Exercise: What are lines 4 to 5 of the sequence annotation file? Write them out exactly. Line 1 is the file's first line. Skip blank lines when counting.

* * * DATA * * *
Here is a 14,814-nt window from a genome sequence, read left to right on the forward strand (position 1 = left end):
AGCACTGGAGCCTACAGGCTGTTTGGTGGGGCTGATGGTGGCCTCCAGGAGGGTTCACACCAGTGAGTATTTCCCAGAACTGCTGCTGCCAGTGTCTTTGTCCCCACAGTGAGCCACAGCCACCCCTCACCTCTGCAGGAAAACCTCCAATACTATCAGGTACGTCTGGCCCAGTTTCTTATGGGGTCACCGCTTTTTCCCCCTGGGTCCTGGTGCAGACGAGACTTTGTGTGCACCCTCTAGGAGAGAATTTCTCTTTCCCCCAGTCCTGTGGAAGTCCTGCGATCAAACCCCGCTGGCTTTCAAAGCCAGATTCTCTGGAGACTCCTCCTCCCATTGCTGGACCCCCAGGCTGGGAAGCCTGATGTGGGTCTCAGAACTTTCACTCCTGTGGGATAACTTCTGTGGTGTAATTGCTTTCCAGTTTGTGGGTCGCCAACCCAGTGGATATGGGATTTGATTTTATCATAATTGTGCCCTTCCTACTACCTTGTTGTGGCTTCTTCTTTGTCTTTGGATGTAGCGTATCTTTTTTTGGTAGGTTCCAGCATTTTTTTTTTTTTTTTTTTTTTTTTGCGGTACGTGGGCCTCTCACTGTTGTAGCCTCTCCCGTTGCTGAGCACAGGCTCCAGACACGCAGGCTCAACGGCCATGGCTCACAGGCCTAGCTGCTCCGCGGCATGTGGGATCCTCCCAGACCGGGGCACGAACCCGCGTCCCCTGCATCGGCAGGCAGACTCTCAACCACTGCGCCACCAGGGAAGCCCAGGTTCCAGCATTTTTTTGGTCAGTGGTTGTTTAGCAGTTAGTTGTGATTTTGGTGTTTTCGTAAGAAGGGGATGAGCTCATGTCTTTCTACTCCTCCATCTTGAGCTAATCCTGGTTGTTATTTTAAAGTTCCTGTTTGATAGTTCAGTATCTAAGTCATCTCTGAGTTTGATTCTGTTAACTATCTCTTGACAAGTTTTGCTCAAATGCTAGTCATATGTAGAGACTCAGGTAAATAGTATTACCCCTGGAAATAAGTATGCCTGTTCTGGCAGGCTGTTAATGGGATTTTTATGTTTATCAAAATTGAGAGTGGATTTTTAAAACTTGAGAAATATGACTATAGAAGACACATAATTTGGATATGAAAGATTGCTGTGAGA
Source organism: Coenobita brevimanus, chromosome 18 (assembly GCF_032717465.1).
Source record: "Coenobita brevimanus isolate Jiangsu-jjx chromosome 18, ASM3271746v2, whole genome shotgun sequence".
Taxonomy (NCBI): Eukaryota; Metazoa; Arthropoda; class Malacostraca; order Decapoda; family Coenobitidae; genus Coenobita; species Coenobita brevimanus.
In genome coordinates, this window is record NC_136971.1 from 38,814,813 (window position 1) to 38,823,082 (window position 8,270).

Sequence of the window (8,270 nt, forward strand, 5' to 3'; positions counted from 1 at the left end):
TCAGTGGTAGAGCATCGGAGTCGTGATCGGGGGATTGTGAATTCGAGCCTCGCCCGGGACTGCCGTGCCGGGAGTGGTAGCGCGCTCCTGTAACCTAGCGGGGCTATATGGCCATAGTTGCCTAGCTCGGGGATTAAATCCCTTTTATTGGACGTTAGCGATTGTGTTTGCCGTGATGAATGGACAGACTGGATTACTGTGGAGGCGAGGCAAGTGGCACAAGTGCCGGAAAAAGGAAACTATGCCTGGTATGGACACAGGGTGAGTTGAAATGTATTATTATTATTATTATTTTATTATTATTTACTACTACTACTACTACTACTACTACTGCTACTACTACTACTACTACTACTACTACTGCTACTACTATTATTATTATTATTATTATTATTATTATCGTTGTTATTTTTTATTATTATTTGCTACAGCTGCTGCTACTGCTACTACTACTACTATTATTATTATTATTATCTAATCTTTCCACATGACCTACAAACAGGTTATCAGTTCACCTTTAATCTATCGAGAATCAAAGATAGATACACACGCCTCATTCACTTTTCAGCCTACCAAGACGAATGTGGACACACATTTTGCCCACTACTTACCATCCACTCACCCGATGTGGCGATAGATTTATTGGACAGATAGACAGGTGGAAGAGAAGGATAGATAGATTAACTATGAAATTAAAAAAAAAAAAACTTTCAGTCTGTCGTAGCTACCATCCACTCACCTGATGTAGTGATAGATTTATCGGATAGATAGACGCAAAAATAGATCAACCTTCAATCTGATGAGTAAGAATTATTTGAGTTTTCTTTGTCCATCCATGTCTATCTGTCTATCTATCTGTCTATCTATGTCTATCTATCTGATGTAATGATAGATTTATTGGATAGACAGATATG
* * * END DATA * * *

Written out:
Source record: "Coenobita brevimanus isolate Jiangsu-jjx chromosome 18, ASM3271746v2, whole genome shotgun sequence".
Taxonomy (NCBI): Eukaryota; Metazoa; Arthropoda; class Malacostraca; order Decapoda; family Coenobitidae; genus Coenobita; species Coenobita brevimanus.